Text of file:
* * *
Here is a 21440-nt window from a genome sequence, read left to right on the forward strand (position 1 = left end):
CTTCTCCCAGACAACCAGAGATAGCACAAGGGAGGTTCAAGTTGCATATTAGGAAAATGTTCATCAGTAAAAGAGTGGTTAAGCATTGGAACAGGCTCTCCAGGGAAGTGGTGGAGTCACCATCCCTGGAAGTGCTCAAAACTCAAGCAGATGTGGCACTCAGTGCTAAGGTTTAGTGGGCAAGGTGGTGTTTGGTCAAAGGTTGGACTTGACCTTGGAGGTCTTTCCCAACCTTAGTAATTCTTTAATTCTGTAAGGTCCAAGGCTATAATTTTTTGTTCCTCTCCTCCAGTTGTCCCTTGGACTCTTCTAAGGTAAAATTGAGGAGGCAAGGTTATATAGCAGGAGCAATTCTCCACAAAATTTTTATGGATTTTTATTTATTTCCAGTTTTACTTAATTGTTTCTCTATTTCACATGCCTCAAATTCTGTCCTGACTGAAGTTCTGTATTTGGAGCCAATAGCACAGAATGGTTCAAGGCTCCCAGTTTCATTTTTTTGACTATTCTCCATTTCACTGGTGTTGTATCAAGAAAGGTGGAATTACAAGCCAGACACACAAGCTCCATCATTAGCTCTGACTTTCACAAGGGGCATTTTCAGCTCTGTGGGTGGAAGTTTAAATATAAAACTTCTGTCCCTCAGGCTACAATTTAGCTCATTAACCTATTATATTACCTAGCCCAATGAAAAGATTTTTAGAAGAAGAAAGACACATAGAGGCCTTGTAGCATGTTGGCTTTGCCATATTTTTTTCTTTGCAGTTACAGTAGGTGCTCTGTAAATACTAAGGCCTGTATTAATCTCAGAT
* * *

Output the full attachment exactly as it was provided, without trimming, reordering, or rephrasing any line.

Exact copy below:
Here is a 21440-nt window from a genome sequence, read left to right on the forward strand (position 1 = left end):
CTTCTCCCAGACAACCAGAGATAGCACAAGGGAGGTTCAAGTTGCATATTAGGAAAATGTTCATCAGTAAAAGAGTGGTTAAGCATTGGAACAGGCTCTCCAGGGAAGTGGTGGAGTCACCATCCCTGGAAGTGCTCAAAACTCAAGCAGATGTGGCACTCAGTGCTAAGGTTTAGTGGGCAAGGTGGTGTTTGGTCAAAGGTTGGACTTGACCTTGGAGGTCTTTCCCAACCTTAGTAATTCTTTAATTCTGTAAGGTCCAAGGCTATAATTTTTTGTTCCTCTCCTCCAGTTGTCCCTTGGACTCTTCTAAGGTAAAATTGAGGAGGCAAGGTTATATAGCAGGAGCAATTCTCCACAAAATTTTTATGGATTTTTATTTATTTCCAGTTTTACTTAATTGTTTCTCTATTTCACATGCCTCAAATTCTGTCCTGACTGAAGTTCTGTATTTGGAGCCAATAGCACAGAATGGTTCAAGGCTCCCAGTTTCATTTTTTTGACTATTCTCCATTTCACTGGTGTTGTATCAAGAAAGGTGGAATTACAAGCCAGACACACAAGCTCCATCATTAGCTCTGACTTTCACAAGGGGCATTTTCAGCTCTGTGGGTGGAAGTTTAAATATAAAACTTCTGTCCCTCAGGCTACAATTTAGCTCATTAACCTATTATATTACCTAGCCCAATGAAAAGATTTTTAGAAGAAGAAAGACACATAGAGGCCTTGTAGCATGTTGGCTTTGCCATATTTTTTTCTTTGCAGTTACAGTAGGTGCTCTGTAAATACTAAGGCCTGTATTAATCTCAGAT